Stallions – Board members may ask for suggestions on breeding stallion recommendations. Stallion owners may reply to such queries by suggesting their own stallions, only if their horse fits the specific criteria of the original poster. Excessive promotion of a stallion by its owner or related parties is not permitted and will be addressed at the discretion of the moderators.

Services – Members may use the forums to ask for general recommendations of trainers, barns, shippers, farriers, etc., and other members may answer those requests by suggesting themselves or their company, if their services fulfill the specific criteria of the original post. Members may not solicit other members for business if it is not in response to a direct, genuine query.

Products – While members may ask for general opinions and suggestions on equipment, trailers, trucks, etc., they may not list the specific attributes for which they are in the market, as such posts serve as wanted ads.

Event Announcements – Members may post one notification of an upcoming event that may be of interest to fellow members, if the original poster does not benefit financially from the event. Such threads may not be “bumped” excessively. Premium members may post their own notices in the Event Announcements forum.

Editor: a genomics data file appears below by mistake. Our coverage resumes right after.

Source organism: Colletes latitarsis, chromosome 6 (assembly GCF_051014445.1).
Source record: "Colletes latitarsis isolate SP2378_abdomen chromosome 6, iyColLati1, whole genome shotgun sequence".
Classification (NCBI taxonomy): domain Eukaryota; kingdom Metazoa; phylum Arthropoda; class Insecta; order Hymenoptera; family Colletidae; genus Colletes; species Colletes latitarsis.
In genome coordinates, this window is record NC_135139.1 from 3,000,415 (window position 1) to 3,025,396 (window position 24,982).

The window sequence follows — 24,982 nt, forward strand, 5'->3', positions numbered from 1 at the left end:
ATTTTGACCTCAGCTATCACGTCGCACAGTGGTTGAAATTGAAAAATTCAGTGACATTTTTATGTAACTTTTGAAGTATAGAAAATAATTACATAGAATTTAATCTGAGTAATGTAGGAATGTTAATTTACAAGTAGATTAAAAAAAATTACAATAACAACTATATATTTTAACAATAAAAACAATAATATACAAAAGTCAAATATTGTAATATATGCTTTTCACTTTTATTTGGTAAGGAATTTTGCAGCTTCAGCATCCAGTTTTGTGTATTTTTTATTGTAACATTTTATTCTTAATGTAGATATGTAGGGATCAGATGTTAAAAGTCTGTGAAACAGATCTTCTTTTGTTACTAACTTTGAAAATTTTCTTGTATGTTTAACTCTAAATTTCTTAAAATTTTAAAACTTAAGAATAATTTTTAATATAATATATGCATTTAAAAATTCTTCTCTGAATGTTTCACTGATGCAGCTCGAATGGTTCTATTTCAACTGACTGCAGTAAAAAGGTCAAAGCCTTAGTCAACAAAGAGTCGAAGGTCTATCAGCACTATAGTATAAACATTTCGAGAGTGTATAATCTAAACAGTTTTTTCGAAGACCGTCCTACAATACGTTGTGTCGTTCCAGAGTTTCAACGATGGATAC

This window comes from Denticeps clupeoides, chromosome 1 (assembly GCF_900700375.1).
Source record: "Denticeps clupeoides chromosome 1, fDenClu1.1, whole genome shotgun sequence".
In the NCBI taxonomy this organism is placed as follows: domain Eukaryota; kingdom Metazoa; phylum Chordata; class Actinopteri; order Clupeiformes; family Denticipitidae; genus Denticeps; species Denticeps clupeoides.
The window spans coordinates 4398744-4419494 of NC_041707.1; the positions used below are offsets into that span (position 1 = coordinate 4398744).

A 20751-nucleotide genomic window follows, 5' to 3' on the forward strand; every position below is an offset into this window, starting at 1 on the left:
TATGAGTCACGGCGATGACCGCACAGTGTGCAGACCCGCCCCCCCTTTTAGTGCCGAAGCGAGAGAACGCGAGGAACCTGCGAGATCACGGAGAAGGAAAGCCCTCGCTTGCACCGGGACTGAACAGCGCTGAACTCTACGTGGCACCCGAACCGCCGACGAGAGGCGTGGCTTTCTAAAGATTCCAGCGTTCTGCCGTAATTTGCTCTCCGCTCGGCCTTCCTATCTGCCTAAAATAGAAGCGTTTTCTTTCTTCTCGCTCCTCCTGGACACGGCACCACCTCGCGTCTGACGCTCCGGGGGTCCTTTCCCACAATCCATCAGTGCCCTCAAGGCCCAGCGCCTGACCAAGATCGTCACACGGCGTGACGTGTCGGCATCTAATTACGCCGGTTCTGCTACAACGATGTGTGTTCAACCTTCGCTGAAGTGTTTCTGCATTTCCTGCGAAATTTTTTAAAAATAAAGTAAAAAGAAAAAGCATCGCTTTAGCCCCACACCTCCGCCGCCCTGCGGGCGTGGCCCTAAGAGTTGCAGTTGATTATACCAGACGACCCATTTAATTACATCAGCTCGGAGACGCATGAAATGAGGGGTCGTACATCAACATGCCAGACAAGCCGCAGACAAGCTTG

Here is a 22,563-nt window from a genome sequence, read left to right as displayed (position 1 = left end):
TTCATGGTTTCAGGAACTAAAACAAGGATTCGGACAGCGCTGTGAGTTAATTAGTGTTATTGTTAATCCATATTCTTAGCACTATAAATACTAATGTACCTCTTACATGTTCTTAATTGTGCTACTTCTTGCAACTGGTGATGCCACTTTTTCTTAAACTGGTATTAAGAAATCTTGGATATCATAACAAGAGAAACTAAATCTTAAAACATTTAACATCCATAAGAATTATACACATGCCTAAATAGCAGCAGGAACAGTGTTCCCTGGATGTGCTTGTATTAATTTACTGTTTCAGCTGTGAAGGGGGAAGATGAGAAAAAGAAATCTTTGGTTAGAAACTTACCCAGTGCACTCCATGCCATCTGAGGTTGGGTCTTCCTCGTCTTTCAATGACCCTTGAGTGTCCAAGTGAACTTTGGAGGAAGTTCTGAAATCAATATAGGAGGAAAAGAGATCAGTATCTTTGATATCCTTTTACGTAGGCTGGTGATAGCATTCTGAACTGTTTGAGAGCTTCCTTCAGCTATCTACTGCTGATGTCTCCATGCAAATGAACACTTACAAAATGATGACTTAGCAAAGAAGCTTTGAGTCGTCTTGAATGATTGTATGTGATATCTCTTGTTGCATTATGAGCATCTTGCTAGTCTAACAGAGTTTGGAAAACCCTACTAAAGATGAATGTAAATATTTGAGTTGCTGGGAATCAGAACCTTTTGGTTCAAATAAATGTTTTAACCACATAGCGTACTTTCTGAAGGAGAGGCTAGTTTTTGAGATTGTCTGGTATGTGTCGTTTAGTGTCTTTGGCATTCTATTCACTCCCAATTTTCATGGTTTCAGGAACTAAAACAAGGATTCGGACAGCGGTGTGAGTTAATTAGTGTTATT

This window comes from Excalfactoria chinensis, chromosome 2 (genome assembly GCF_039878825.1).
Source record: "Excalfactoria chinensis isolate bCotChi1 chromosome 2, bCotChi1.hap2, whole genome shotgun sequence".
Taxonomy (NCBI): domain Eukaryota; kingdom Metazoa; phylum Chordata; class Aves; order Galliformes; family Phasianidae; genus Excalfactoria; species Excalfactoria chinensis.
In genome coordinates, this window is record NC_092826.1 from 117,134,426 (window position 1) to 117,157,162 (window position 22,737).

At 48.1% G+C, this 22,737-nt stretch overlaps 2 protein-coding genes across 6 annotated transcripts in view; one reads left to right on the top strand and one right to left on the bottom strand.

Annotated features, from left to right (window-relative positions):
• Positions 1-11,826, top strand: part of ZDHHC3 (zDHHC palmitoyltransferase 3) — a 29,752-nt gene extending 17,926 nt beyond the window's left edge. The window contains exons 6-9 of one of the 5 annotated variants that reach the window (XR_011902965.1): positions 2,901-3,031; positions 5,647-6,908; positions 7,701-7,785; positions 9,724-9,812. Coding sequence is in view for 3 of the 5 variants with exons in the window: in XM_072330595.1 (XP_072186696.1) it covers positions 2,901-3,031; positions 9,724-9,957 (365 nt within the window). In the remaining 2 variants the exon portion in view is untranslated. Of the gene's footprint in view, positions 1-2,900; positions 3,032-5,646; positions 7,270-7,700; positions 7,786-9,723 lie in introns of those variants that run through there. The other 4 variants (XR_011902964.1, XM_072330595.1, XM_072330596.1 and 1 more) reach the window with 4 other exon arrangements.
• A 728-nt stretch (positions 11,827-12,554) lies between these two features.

Charities/Rescues – Announcements for charitable or fundraising events can only be made for 501(c)(3) tax-exempt organizations. Special exceptions may be made, at the moderators’ discretion and direction, for board-related events or fundraising activities in extraordinary circumstances.

Occasional posts regarding horses available for adoption through IRS-registered horse rescue or placement programs are permitted in the appropriate forums, but these threads may be limited at the discretion of the moderators. Individuals may not advertise or make announcements for horses in need of rescue, placement or adoption unless the horse is available through a recognized rescue or placement agency or government-run entity or the thread fits the criteria for and is located in the Giveaways forum.